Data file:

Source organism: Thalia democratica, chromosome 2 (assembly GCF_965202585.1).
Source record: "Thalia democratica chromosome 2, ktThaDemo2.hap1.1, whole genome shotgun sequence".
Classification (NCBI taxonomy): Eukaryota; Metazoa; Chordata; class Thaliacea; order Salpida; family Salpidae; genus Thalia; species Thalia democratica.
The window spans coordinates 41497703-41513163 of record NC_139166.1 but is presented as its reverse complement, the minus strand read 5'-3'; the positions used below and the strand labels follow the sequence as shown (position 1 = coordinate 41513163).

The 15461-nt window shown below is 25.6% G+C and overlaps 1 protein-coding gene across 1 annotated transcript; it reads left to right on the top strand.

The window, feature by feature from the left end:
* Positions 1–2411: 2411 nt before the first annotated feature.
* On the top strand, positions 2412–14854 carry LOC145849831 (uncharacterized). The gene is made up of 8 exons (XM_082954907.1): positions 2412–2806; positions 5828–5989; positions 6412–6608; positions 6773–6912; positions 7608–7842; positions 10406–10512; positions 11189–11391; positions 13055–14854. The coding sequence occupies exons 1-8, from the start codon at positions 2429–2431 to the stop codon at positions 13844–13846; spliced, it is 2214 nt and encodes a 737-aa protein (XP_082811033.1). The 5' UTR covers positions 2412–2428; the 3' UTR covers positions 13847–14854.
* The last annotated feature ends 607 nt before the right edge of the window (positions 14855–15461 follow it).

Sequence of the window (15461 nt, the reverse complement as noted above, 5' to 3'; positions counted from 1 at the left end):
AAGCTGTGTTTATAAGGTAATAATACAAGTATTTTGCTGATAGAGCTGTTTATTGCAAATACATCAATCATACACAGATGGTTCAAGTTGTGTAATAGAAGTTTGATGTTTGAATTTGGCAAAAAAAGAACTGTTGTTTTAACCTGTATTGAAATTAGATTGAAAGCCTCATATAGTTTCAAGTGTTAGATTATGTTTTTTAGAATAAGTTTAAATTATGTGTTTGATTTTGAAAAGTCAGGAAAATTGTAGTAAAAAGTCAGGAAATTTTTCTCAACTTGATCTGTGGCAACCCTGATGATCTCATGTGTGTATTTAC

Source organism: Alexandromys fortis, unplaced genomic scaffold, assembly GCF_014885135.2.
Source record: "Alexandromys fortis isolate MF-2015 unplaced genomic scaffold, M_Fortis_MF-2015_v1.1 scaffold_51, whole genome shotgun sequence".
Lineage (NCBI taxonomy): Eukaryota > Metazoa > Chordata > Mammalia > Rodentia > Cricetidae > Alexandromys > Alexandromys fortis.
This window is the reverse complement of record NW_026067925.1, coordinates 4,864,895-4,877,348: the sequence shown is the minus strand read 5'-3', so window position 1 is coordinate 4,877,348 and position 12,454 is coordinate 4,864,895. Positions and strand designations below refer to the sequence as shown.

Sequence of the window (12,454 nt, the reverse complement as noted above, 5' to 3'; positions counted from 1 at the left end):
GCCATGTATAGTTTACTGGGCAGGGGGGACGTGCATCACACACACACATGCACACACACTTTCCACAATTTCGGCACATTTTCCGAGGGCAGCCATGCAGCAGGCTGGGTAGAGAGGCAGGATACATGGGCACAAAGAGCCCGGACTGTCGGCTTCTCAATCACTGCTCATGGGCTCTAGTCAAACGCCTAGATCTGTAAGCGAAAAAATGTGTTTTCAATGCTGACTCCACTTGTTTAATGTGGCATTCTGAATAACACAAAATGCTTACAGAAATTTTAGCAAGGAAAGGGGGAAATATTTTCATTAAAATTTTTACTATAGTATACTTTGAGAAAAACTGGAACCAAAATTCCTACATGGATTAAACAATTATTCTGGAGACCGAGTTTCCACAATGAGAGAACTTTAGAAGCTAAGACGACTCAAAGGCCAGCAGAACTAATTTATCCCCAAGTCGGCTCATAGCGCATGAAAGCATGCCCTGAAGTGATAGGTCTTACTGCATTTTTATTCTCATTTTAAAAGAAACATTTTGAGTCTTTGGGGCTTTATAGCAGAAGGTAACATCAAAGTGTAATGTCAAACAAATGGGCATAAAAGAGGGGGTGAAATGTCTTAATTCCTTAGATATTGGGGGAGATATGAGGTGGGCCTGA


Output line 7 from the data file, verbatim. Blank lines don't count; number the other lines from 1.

* Positions 1–2411: 2411 nt before the first annotated feature.